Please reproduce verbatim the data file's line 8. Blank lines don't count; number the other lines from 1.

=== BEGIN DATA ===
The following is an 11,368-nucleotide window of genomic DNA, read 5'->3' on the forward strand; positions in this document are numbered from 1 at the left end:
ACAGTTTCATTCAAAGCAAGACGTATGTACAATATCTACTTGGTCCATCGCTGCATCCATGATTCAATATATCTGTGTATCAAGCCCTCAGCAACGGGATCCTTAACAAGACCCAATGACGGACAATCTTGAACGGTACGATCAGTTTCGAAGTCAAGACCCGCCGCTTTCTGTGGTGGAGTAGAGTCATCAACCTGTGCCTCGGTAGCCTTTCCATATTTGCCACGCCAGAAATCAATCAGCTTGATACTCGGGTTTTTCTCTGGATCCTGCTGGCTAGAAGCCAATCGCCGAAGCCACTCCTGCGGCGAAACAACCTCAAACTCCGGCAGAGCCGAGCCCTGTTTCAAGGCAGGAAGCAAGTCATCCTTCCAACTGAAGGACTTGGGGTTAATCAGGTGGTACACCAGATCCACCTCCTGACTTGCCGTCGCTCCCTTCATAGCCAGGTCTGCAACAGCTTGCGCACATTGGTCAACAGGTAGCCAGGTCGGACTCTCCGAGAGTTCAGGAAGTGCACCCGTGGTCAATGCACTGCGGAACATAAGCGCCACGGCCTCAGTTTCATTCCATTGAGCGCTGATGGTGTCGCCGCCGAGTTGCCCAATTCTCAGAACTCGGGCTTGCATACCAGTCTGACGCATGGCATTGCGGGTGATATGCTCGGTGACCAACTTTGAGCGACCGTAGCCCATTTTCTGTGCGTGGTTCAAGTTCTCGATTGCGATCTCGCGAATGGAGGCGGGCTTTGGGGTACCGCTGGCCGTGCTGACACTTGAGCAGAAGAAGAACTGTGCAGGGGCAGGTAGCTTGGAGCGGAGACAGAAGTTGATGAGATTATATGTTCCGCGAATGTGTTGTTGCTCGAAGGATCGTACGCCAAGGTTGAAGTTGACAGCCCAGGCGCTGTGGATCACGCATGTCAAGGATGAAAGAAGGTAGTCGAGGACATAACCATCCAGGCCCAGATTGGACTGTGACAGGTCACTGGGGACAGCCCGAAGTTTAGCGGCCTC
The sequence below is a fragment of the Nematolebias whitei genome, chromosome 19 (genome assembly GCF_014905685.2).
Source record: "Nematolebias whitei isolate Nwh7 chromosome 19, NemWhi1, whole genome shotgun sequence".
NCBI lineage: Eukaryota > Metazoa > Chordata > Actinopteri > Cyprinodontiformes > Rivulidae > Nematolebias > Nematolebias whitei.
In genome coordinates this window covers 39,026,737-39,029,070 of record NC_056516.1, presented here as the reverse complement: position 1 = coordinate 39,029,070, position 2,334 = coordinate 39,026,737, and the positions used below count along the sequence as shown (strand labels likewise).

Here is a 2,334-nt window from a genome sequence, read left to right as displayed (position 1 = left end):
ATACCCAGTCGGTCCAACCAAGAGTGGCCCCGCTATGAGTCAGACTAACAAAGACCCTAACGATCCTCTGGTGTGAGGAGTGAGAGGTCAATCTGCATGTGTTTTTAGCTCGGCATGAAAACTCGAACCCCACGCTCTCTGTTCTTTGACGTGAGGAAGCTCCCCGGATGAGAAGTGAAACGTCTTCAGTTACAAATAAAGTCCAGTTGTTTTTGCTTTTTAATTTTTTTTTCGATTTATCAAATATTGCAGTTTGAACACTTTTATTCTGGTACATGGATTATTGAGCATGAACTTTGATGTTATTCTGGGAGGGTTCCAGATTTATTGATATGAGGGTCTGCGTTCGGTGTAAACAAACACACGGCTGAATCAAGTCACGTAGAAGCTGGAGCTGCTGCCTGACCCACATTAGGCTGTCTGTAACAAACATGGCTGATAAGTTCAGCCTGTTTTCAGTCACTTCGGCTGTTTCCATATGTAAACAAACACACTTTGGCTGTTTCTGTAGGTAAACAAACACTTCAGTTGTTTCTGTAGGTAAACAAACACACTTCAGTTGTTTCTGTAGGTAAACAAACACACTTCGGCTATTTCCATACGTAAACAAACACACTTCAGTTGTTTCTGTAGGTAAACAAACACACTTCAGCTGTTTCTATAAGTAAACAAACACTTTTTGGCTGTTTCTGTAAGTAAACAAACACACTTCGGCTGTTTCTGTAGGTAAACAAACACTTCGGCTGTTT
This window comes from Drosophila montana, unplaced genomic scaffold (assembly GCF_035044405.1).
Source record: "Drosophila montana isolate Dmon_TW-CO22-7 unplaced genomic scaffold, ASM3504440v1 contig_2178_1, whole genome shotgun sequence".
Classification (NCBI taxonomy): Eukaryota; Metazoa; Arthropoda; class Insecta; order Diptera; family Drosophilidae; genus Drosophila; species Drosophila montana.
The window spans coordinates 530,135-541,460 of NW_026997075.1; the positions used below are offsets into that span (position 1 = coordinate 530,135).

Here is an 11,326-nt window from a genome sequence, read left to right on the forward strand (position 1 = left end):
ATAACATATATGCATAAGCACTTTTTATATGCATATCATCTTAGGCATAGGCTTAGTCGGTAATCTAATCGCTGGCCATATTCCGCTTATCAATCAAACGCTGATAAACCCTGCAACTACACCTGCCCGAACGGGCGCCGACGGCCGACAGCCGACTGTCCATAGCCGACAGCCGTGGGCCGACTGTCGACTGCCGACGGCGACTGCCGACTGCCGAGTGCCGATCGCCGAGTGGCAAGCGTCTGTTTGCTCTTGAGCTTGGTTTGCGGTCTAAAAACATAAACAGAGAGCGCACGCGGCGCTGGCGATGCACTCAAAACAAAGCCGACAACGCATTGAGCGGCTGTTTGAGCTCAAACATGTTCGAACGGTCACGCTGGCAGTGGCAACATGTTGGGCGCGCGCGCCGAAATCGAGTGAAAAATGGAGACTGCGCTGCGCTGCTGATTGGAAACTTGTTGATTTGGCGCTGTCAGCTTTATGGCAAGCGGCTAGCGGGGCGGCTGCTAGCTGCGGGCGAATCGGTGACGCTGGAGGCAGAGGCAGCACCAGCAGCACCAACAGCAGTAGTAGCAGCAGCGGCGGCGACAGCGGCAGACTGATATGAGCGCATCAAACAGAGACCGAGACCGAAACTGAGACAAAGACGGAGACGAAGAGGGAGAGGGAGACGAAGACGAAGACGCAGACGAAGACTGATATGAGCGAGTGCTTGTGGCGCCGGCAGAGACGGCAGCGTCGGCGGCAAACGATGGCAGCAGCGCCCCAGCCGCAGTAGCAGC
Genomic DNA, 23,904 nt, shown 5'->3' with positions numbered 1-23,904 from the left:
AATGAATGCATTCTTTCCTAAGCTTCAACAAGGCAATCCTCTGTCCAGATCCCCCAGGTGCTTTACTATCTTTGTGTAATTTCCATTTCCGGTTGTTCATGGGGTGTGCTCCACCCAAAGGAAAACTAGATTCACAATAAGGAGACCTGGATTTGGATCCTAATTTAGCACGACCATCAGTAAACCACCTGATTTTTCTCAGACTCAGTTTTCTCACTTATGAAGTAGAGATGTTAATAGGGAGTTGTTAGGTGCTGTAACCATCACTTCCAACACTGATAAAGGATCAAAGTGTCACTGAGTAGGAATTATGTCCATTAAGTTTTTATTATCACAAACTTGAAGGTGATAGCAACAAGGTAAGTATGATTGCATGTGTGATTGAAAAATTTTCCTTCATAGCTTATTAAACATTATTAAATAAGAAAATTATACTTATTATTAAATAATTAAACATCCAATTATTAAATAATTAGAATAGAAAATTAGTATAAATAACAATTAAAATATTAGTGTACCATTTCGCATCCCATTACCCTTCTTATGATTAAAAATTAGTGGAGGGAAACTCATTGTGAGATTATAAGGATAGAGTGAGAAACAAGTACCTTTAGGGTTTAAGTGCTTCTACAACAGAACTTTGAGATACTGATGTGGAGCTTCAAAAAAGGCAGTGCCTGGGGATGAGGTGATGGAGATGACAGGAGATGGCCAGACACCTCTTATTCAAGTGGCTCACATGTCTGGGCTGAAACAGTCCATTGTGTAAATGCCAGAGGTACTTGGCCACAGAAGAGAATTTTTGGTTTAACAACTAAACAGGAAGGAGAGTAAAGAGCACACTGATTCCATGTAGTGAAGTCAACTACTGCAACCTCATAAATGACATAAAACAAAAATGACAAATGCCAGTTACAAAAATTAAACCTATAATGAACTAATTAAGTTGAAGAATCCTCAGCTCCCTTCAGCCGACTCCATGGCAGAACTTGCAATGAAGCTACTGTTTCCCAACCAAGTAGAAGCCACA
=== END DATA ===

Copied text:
ATACCCAGTCGGTCCAACCAAGAGTGGCCCCGCTATGAGTCAGACTAACAAAGACCCTAACGATCCTCTGGTGTGAGGAGTGAGAGGTCAATCTGCATGTGTTTTTAGCTCGGCATGAAAACTCGAACCCCACGCTCTCTGTTCTTTGACGTGAGGAAGCTCCCCGGATGAGAAGTGAAACGTCTTCAGTTACAAATAAAGTCCAGTTGTTTTTGCTTTTTAATTTTTTTTTCGATTTATCAAATATTGCAGTTTGAACACTTTTATTCTGGTACATGGATTATTGAGCATGAACTTTGATGTTATTCTGGGAGGGTTCCAGATTTATTGATATGAGGGTCTGCGTTCGGTGTAAACAAACACACGGCTGAATCAAGTCACGTAGAAGCTGGAGCTGCTGCCTGACCCACATTAGGCTGTCTGTAACAAACATGGCTGATAAGTTCAGCCTGTTTTCAGTCACTTCGGCTGTTTCCATATGTAAACAAACACACTTTGGCTGTTTCTGTAGGTAAACAAACACTTCAGTTGTTTCTGTAGGTAAACAAACACACTTCAGTTGTTTCTGTAGGTAAACAAACACACTTCGGCTATTTCCATACGTAAACAAACACACTTCAGTTGTTTCTGTAGGTAAACAAACACACTTCAGCTGTTTCTATAAGTAAACAAACACTTTTTGGCTGTTTCTGTAAGTAAACAAACACACTTCGGCTGTTTCTGTAGGTAAACAAACACTTCGGCTGTTT